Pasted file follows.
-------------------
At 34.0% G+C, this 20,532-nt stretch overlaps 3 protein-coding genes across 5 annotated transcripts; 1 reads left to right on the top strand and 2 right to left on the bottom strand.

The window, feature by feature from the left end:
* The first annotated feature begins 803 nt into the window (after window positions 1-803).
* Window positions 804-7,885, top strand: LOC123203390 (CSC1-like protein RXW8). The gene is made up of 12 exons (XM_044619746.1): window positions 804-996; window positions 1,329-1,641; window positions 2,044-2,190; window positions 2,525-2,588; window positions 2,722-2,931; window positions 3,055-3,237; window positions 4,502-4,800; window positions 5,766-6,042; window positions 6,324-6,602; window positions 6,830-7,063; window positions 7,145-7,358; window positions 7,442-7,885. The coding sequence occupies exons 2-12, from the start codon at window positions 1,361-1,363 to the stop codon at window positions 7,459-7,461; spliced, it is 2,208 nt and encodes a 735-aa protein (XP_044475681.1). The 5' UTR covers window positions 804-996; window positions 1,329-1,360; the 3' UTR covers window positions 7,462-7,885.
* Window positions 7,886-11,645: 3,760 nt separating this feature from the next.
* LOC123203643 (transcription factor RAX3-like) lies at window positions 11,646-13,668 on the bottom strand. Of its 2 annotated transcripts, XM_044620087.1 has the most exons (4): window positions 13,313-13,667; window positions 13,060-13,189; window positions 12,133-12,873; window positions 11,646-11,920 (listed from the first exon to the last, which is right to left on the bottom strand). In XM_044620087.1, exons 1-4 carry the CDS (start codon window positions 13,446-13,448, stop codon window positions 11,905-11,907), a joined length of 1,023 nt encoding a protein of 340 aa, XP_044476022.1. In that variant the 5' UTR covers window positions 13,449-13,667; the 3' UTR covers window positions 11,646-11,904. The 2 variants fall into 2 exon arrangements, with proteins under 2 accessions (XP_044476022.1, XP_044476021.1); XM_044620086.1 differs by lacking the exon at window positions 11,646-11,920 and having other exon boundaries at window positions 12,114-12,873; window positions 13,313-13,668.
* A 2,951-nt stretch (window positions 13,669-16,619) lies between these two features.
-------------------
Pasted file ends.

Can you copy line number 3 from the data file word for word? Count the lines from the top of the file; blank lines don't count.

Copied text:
* The first annotated feature begins 803 nt into the window (after window positions 1-803).